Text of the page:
CET6+ TEM4 CET6
- proverb:  Latin prōverbium meant literally ‘set of words put forth’ – that is, ‘commonly uttered’. It was a compound formed from the prefix prō- ‘forth’ and verbum ‘word’ (source of English verb, verbal, etc). English acquired it via Old French proverbe.
=> adverb, verb, verbal, word
- proverb (n.)
- c. 1300, in boke of Prouerbyys, the Old Testament work, from Old French proverbe (12c.) and directly from Latin proverbium "a common saying, old adage, maxim," literally "words put forward," from pro- "forth" (see pro-) + verbum "word" (see verb). Used generally from late 14c. The Book of Proverbs in Old English was cwidboc, from cwide "speech, saying, proverb, homily," related to cwiddian "to talk, speak, say, discuss;" cwiddung "speech, saying, report."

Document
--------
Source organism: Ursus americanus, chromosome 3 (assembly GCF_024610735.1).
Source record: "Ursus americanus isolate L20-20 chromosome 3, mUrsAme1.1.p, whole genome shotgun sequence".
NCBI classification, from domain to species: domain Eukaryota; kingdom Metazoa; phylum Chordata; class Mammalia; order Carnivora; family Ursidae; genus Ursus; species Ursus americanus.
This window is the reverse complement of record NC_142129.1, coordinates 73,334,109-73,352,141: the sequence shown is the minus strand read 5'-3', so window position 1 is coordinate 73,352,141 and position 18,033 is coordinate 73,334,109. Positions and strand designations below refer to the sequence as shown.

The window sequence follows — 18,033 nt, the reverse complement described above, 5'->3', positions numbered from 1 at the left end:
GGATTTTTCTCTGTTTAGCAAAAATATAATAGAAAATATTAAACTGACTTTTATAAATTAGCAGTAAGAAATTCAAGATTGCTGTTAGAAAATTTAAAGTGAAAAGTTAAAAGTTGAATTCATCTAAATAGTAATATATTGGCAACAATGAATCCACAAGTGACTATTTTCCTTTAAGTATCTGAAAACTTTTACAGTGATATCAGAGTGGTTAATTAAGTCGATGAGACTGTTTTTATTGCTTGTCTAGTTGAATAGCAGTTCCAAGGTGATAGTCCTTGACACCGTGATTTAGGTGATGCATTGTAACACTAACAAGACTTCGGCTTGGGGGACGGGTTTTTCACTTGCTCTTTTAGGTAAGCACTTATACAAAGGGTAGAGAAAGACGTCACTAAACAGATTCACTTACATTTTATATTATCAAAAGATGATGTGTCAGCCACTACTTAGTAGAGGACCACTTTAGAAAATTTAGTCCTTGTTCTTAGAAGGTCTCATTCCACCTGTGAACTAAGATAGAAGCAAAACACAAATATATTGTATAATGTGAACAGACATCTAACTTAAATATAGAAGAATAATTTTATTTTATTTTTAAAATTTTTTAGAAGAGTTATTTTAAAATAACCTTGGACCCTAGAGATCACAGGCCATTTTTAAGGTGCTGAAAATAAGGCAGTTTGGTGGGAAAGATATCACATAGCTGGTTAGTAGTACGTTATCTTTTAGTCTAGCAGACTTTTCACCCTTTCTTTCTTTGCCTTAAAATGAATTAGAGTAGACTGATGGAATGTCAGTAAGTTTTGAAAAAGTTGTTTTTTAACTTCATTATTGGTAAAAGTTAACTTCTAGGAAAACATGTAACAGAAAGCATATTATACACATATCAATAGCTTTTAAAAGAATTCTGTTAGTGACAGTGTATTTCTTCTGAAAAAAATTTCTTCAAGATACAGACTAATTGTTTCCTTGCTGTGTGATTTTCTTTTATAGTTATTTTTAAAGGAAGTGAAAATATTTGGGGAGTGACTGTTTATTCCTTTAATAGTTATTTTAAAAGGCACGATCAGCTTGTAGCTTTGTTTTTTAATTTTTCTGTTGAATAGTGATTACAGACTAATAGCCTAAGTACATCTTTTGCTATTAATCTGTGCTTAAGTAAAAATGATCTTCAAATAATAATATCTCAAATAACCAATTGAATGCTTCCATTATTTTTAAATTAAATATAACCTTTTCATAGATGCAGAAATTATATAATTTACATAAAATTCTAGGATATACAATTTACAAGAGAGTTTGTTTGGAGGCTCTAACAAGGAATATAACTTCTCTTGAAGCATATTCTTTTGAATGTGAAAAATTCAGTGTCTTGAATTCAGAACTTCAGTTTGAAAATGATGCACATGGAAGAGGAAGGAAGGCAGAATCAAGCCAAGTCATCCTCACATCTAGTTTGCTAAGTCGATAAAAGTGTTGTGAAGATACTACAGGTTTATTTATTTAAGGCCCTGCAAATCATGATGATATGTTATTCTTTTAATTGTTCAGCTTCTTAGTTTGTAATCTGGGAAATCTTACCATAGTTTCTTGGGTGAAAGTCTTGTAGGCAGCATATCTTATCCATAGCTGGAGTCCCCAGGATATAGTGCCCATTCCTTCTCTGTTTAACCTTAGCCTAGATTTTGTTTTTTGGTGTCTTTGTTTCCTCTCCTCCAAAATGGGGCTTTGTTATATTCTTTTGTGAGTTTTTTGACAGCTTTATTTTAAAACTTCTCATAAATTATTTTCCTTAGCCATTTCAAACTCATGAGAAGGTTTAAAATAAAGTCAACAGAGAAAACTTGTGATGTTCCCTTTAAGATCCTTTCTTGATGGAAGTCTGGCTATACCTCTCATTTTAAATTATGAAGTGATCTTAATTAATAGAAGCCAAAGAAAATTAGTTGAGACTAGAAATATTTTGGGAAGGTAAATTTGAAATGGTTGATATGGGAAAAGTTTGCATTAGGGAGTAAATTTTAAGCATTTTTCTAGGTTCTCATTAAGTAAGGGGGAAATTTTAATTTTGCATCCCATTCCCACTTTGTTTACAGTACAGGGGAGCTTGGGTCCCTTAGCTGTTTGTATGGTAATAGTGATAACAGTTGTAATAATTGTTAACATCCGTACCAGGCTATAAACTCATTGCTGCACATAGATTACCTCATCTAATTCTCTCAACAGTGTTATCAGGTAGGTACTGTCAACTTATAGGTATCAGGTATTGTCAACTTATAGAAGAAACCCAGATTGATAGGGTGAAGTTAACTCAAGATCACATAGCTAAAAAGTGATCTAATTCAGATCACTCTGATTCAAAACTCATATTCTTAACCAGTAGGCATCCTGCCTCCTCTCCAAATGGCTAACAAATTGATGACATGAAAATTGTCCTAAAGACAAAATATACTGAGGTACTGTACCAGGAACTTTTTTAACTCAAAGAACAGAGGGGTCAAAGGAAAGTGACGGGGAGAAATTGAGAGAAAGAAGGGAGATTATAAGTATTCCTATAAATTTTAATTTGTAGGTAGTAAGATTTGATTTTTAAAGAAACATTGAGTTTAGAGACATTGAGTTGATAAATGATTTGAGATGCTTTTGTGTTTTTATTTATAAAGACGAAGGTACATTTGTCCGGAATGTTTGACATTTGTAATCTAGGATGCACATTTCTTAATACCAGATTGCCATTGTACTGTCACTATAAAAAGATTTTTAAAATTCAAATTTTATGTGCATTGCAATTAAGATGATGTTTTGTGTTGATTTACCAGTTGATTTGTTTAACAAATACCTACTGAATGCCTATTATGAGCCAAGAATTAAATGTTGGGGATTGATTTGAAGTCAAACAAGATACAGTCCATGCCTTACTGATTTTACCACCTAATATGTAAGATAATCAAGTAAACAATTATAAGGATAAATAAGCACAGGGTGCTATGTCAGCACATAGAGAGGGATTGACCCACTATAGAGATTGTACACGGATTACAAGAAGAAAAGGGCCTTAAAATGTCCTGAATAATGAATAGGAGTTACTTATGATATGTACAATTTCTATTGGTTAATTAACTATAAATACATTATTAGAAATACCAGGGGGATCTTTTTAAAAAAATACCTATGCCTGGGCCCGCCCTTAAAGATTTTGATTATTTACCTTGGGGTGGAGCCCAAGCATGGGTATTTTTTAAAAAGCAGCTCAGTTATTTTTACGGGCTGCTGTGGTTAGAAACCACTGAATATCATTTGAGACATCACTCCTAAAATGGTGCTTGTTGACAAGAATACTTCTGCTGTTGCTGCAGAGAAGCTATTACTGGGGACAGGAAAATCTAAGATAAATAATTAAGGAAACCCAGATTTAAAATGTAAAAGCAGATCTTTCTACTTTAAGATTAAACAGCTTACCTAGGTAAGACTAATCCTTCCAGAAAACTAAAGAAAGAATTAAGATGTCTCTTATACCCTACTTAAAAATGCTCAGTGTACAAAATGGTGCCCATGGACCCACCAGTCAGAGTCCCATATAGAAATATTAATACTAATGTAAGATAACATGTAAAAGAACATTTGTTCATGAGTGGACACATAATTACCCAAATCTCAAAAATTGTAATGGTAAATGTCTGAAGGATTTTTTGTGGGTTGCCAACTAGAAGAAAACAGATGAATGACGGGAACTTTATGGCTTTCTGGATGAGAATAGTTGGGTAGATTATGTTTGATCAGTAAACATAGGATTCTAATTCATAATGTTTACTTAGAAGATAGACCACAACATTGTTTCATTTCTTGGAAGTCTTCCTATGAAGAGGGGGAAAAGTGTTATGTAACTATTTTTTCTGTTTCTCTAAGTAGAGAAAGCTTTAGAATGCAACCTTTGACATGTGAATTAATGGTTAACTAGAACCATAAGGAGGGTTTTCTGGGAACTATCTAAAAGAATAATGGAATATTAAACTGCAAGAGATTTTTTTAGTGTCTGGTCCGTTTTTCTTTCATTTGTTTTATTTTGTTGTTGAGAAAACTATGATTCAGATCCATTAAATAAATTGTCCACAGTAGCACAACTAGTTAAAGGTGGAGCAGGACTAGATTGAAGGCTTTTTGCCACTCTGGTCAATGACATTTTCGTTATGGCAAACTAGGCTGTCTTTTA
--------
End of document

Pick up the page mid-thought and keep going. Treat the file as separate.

- 1. If you want to go fast, go alone. If you want to go far, go together.--African Proverb
- 2. As the proverb goes, time is money.
- 俗语说, 时间就是金钱.
- 3. " Practice makes perfect. " is a proverb.
- “ 熟能生巧 ” 是一句谚语.
- 4. His ignorance is a proverb.
- 5. An old Arab proverb says, "The enemy of my enemy is my friend".
[ proverb 造句 ]